I can’t help myself. When it comes to colourful objects I’m like a moth to a flame! So when I was looking for some coloured pieces of paper for a task completely unrelated to photography it was a herculean effort to keep from picking up my camera. With that incentive, I made short work of the job at hand and spent the rest of the afternoon playing with paper.
Choosing the most vibrant colours, I began arranging my A4 sheets in different combinations to see how the colours played off against each other. While this was a useful exercise, I soon decided I needed to get a bit more ‘creative’ with the paper – flat sheets were just a little too ‘flat’.
So out came the scissors and I started to cut the paper into smaller sections. Wanting to add a little depth into the equation, I also made several small folds. This was starting to look a lot more interesting and gave me more scope. But I was still in a horizontal mindset.
Then it hit me – why not try a vertical orientation and stand the paper up on its side? This made all the difference. With the sunlight from my window providing strong side lighting, the shadows became an integral part of the set up and added an extra dimension to the geometric patterning. I spent a good deal of time exploring these shapes and shadows.
And in the spirit of exploration and broadening interpretations, I decided to start moving the camera as a fun way to finish off the photo shoot.
This is the original image for ‘Mystique’. With a ¼ second exposure, I used a panning action with a tight, quick, circular motion right at the end. I particularly like the tubular effect this created.
Here’s the original image for ‘Astral Plane’. Also with a ¼ second exposure, I used a similar technique, but this time with a more continuous and flowing action.
One of the big advantages of working with abstracts is that you can play with different orientations far more easily than if you were taking more representative shots. I liked the effects I’d achieved by moving the camera, but in the originals, the orientation wasn’t the best. So I decided to crop a little and rotated both.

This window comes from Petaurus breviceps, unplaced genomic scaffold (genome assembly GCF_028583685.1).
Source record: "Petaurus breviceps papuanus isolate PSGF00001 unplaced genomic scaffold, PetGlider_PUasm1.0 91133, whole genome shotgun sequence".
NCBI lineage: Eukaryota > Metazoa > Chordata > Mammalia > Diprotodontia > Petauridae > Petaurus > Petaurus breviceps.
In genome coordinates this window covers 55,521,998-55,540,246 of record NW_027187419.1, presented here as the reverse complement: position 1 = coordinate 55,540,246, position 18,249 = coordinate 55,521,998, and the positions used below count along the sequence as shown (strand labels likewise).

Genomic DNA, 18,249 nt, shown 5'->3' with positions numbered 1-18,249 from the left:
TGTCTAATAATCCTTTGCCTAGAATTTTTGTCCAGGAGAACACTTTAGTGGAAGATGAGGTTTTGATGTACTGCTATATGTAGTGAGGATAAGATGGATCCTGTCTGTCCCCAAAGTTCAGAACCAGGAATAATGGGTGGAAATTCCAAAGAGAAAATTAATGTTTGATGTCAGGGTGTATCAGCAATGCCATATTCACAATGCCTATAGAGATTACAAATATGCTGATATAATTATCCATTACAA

Now I was looking at a much more dynamic pair of images. The original for Mystique felt more active with a strong sense of diagonal movement down across the image, while the original for Astral Plane took on new life, suggesting a waterfall of light and colour.
Continuing on my experimental journey, I decided to see what these images would look like mirrored.
I really enjoyed the symmetry of line, colour and form, and felt I was definitely onto something. But the images still felt incomplete and unbalanced. Everything was very top heavy with nothing to act as a counter balance at the bottom.
Then I began to see the possibility of a second mirroring effect, using what was at the base of the images.
These are the final versions of ‘Mystique’ and ‘Astral Plane’. The horizontal mirroring has now provided much more of a sense of stability and solidity, as well as an identifiable focal point for each image at the ‘T’ intersection of the triptych. I’ve also cropped in even tighter to help isolate the main material.
I’m quite fond of both of these images and really enjoy the synchronicity of colour and form, as well as the sense of layering and depth created in each shot. It was definitely an enjoyable learning curve as these pieces of paper began to take on new dimensions and creative possibilities.
‘Astral Plane’ and ‘Mystique’ are not my only triptychs using paper as their source material. If you’d like to see another example, please visit ‘Exposed #16’ on ‘Back in the Fold’.